• 26. A butterfly too, And a policeman whose dressed all in blue. So many pretty girls, now who can say, “Who will be Queen Esther on Purim day?”
  • 27. In the palace there's Megillah to hear, That’s Dina the Gannenet)
  • 28. Packages of food for our soldiers so dear.
  • 29. What fun to give gifts to friends – and to get,
  • 30. But tzedakah for the poor we must not forget The king will now choose a queen and will say, who will be Queen Esther on Purim day.
  • 31. Girls gather round, the excitement is great. We all hold our breath. We hardly can wait. The king is careful, he must not choose wrong. Soon we will all know. We burst into song!
  • 32. He raises his scepter and we all hear him say: "LIRAN is Queen Esther on Purim day!”
  • 33. To a Purim feast, the king invites all. Each one in the class, from biggest to small We all eat and drink, and merrily sing,
  • 34. In honor of our pretty queen and king.
  • 35. The children look at each other and say: Who will be Queen Esther NEXT Purim day?
  • 36. Retelling the Purim Story Read the original and see which passages can be shared “as is” Think about the children before making changes to the original story Think about the environment in which the story will be told Think about the different ways in which children can retell the story after hearing it. Learn about Persian palaces and attire and create a palace in which to tell the story and practice hearing the story. Practice what goes on in the actual megillah reading in synagogue and think about having your own family reading! Make different kinds of noisemakers and practice using them when hearing Haman's name Record ,photograph or film children dressed up as the characters in the megillah and use the images to create individual or a group megillah.
  • 37. “Now it came to pass in the days of Ahasuerus--this is Ahasuerus who reigned, from India even unto Ethiopia, over a hundred and seven and twenty provinces” (Esther 1:1)
  • 38. Joy is the common thread joining the mitzvot of Purim together Each mitzvah, in it's own way, joins us together in a circle of joy: Hearing the Megillah read with the community provides an opportunity to rejoice together at the happy turn of events in the story. During the month of Adar intentionally do something everyday to make everyone smile (tell a joke, sing a silly song etc). Talk about the things Feasting at a Seudat Purim – the special Purim meal, is a children can do to make others in class, at home or chance to celebrate with family and friends and experience outside of school happy. the joy and the gift of good company and good food. Preparing and exchanging mishlochay manot (the plural of mishloach manot offers the reciprocal joy that comes with a simple exchange of gifts Giving charity to the poor enables the broadening of the circle of joy so that everyone in the community will be able to experience gladness on Purim. Invest time and thought in the creation of mishlochay manot from A-Z Have a festive Purim meal with the families or encourage them to do so and make a class cookbook with special recipes.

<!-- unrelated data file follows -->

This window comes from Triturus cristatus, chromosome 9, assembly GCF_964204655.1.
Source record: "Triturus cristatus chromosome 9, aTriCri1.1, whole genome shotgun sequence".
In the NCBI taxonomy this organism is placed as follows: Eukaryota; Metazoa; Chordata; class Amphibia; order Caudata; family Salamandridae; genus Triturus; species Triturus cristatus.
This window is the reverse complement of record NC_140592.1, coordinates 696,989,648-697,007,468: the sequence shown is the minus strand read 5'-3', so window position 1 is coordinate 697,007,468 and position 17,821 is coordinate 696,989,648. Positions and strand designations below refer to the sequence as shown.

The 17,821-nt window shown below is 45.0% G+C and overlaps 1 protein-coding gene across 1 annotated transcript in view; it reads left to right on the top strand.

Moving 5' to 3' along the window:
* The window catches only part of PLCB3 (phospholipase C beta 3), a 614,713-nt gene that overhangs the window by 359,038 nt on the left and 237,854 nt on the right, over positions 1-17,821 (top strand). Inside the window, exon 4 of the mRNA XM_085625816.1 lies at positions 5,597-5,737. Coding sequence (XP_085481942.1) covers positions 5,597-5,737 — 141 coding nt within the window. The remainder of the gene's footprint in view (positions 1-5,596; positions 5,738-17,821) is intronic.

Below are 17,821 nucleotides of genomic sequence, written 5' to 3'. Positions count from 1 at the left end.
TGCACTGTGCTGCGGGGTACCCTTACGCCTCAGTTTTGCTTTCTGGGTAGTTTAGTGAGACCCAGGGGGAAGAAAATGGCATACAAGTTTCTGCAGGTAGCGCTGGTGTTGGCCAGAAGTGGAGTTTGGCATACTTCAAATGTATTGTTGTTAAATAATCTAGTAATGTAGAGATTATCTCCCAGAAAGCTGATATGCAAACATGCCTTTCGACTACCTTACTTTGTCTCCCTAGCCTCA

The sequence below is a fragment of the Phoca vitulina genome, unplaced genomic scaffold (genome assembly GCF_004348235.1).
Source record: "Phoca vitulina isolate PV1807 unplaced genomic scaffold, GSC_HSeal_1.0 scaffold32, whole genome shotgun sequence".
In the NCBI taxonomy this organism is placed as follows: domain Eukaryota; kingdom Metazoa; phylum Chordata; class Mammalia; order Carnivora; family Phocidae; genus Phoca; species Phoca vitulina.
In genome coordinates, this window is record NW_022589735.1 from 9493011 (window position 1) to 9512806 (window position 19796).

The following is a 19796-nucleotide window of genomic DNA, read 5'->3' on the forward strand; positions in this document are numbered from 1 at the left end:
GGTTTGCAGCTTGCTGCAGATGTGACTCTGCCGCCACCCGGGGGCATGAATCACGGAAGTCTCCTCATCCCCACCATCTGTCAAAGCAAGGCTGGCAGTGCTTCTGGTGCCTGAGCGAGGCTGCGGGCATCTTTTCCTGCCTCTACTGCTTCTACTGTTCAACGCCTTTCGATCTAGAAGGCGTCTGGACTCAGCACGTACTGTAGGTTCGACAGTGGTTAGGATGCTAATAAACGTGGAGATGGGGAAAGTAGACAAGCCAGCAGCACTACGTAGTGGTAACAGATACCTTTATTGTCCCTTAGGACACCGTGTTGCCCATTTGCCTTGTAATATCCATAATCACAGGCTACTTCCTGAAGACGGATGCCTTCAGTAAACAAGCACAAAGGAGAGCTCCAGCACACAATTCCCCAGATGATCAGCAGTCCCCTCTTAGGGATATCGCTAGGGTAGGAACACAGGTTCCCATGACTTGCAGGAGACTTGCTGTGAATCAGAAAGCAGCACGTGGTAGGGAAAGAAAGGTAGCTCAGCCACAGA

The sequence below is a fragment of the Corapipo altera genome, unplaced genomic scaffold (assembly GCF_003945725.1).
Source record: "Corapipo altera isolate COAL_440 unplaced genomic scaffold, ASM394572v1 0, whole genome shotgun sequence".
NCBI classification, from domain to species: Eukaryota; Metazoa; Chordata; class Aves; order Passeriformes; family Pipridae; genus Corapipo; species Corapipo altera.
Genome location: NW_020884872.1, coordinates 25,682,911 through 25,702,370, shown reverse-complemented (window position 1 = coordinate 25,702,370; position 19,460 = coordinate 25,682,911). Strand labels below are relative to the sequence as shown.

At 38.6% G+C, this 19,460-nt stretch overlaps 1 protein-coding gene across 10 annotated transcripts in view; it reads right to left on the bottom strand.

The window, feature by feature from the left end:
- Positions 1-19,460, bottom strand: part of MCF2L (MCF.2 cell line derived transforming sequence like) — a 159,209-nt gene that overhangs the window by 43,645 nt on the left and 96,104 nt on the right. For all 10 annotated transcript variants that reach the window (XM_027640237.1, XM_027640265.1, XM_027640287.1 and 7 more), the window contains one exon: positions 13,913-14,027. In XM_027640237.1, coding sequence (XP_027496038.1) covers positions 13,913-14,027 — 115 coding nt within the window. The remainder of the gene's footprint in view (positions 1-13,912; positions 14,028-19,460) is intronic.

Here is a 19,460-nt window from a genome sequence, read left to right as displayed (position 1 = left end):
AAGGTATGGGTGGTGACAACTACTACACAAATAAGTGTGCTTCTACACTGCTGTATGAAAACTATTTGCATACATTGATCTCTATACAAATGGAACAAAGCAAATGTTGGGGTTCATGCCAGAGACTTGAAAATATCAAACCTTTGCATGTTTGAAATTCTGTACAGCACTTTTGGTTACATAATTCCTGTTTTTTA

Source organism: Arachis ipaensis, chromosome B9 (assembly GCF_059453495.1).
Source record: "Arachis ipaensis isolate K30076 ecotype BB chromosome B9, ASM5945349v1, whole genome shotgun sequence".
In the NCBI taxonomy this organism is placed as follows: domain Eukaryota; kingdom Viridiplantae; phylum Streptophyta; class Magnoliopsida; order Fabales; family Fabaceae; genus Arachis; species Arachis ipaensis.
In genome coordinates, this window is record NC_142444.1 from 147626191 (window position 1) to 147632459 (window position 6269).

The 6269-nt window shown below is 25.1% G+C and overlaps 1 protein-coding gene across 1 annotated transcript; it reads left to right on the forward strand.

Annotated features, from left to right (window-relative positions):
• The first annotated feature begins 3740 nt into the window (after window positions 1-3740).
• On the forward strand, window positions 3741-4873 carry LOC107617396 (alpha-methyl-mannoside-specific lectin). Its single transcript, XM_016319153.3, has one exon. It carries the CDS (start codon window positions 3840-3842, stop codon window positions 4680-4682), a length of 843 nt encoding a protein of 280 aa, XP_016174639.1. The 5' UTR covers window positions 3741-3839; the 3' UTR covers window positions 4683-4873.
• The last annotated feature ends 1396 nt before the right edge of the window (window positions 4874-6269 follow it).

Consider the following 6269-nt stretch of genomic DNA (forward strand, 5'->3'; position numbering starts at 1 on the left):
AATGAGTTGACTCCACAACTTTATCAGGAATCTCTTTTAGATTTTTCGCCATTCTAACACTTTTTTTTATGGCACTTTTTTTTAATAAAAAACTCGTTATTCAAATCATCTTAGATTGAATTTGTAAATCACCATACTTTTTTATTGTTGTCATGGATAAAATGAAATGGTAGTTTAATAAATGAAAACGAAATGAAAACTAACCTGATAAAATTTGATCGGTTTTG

• 39. What I’d like to be is part of who I am Dressing up in costume is just plain fun, but also reminds us of hidden aspect of the miracle of Purim which was "disguised" by natural events and of Esther, who disguised her Jewishness and her inner strength. Purim offers a unique opportunity to learn more about the whole child (and ourselves) Tips: Learn about camouflage in nature Talk to children individually or in small groups about who they are dressing up as and why – what are the qualities of the character that they admire or which they had, what can the character do that they can’t or that they fear? Disguise often serves a purpose Enter into this activity with the children and share your feelings and thoughts  At the end of the day, we want to help children love themselves as they are and know what makes them unique and special. Create costume opportunities as a trigger for discussions about how it feels to be someone else Let the kids talk about Purim, just like the kids in the video!
  • 40. Make a Girzebra! Ask kids to draw big pictures of different kinds of animals and then cut the drawings in half to separate the front end of the animal from the back end. Together, create funny, never seen before animals from the different halves, and give them names. For example, if you joined the front half of a giraffe to the back half of a zebra, you would have a Girzebra! This activity can also be done with drawings of people or objects.
  • 41. http://www.pivenworld.com/
  • 42. It can be fun to think about what different characters might include in their mishloach manot. Together, see if you can think of an appropriate food item for the character your child has chosen to be on Purim and include in their mishloach manot. You can also add notes or drawings that convey a holiday greeting that the character might wish others
  • 43. Happy Purim!